Can you feel the love?

Glenn Milne has an article today yesterday on the in-fighting that is occuring within the Liberal party, in particular the attacks against Julie Bishop. Continue reading

Isn’t it about time we banned smoking?

In recent months, much has been written about the potentially harmful health effects of seemingly harmless household products such as Vegemite, Listerine and chocolate.

Chocolate, it appears, is very high in saturated fats, Vegemite; too high in salt, and Listerine, wait for it, can give you throat cancer.

The extensive media coverage of these ‘issues’ compelled the manufacturers of Listerine to take out full-page advertisments in the national press re-asserting the product’s health benefits, and more recently Coca-Cola has been compelled by the Food watchdog to take the same action by way of apologising for mis-leading the public regarding their product’s sugar content.

Now it might just be me, but I really don’t need a Government watchdog to insist that Coca-Cola spend hundreds of thousands of dollars to tell me that their product contains sugar.

Consider the following scenario.

Imagine, if tomorrow I decide to launch a product which has no health benefits whatsoever, contains a multitude of toxic chemicals, is designed to be inhaled by the consumer, contains a highly addictive substance and is more than likely to kill the consumer after regular usage.

Wouldn’t someone along the way insist that the product be removed from the shelves until such time as these adverse claims could be categorically disproven?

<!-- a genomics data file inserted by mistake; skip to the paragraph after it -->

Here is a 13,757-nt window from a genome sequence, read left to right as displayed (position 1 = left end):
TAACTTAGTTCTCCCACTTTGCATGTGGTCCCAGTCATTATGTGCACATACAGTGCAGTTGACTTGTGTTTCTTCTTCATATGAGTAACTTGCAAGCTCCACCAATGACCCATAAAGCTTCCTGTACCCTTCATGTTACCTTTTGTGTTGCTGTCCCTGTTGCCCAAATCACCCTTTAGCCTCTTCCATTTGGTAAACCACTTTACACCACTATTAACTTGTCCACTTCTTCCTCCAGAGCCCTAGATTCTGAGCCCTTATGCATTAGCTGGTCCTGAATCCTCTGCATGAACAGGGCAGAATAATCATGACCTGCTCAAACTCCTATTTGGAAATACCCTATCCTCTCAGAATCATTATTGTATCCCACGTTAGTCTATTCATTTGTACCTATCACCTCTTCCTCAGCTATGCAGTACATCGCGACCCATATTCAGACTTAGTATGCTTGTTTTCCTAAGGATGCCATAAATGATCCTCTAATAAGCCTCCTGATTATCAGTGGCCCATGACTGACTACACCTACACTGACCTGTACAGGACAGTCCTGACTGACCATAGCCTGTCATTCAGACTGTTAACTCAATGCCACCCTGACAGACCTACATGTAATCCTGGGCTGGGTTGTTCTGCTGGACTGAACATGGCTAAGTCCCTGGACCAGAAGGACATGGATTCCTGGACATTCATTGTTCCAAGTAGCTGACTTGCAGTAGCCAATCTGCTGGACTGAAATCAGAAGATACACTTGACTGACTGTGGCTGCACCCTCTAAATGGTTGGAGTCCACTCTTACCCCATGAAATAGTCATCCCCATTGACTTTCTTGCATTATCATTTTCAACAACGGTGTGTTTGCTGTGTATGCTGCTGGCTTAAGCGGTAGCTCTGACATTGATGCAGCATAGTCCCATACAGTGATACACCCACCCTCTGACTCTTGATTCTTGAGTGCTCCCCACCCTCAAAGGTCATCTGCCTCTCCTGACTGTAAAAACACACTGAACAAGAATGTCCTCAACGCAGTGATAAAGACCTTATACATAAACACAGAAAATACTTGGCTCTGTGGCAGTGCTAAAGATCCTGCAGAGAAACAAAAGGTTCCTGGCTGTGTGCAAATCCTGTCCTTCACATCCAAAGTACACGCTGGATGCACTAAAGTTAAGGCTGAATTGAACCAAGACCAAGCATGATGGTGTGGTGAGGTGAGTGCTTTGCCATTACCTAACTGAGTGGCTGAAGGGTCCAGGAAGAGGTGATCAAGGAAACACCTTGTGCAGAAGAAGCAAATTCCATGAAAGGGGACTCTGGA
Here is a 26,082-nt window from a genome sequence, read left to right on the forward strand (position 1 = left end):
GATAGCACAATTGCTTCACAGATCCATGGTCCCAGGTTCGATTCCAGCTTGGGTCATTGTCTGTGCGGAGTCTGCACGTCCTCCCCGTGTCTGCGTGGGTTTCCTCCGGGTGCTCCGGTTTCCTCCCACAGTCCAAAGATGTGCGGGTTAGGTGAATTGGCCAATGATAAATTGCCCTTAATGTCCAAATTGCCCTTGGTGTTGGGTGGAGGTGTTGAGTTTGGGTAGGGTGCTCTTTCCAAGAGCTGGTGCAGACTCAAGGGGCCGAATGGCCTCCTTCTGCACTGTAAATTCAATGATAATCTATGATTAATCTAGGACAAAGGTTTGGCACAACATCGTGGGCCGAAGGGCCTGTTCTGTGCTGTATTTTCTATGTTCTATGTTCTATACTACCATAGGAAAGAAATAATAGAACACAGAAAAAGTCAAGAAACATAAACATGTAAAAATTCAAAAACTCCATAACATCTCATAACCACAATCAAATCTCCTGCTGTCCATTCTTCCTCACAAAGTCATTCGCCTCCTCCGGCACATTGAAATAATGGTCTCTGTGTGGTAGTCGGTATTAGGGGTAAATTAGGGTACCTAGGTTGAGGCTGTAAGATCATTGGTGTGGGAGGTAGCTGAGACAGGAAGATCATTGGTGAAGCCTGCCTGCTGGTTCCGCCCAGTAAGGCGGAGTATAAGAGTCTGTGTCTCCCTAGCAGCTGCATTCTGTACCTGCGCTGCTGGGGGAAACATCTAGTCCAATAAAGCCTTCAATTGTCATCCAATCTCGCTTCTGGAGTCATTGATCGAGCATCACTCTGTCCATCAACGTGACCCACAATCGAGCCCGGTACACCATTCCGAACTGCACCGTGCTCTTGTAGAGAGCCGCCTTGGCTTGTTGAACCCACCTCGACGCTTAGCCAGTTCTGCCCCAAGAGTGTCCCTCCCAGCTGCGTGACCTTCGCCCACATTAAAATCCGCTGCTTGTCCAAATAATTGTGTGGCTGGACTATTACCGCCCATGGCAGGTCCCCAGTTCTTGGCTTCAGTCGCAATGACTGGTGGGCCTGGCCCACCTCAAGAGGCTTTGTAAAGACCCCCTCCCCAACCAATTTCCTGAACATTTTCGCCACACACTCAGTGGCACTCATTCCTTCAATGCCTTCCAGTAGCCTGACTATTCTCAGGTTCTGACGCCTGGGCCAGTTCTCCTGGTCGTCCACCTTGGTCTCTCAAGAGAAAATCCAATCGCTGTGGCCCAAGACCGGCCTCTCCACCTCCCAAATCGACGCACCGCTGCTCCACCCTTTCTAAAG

It seems that in the case of cigarettes, the opposite is allowed to continue. Why do we allow a product that continues to kill hundreds of thousands of people worldwide to be made readily available on the streets – legally – purely to profit the manufacturers..??

In 2003 there were 15,511 smoking-related deaths in Australia.

That’s four people that die every day as a direct result of smoking. If my new product killed four people every day, I would be charged with murder.

Why do we continue to allow the tobacco industry to get away with the murder of thousands of Australians each year without anyone being held to account?

Sure there are many arguments about freedom of choice, however we refuse to allow people to legally end their lives via euthanasia, why should we allow people to kill themselves (and affect the health of inncocent others through passive smoking) to continue?

Isn’t there a compelling argument to call for the complete banning of this product that does absolutely nothing other than ultimately kill the consumer?

I once read a strategy that made perfect sense to me. Simply make it illegal to sell cigarettes to anyone born on or after a certain date. Under this scenario – anyone buying cigarettes would be required to show ID to purchase them.

This would lead to a gradual phasing out of the prevalence of smoking – allowing those who currently smoke to do so – while making way for a future generation of non-smokers.

It may not be a perfect solution – there are bound to be kids who can obtain cigarettes from older friends or family members. But coupled with a strategy that makes it illegal to supply children born on, or after the “no smoking” birthdate would go along way to ridding this “product that kills” from future generations.

Choke on this:

– Tobacco use accounted for 7.8% of the total burden of disease and injury in Australia 2003.

– There were approximately 6,507 smoking -attributable deaths in NSW alone in 2004 , accounting for 18% of deaths from all causes among men and 10% of deaths from all causes among women.

– In NSW alone, there were 55,591 smoking-related hospital admissions in 2004 -2005.

– In 1998 – 99, the social costs of tobacco use in Australia were an estimated to be $21.1 billion, about 2.3% of the gross domestic product.

What say you?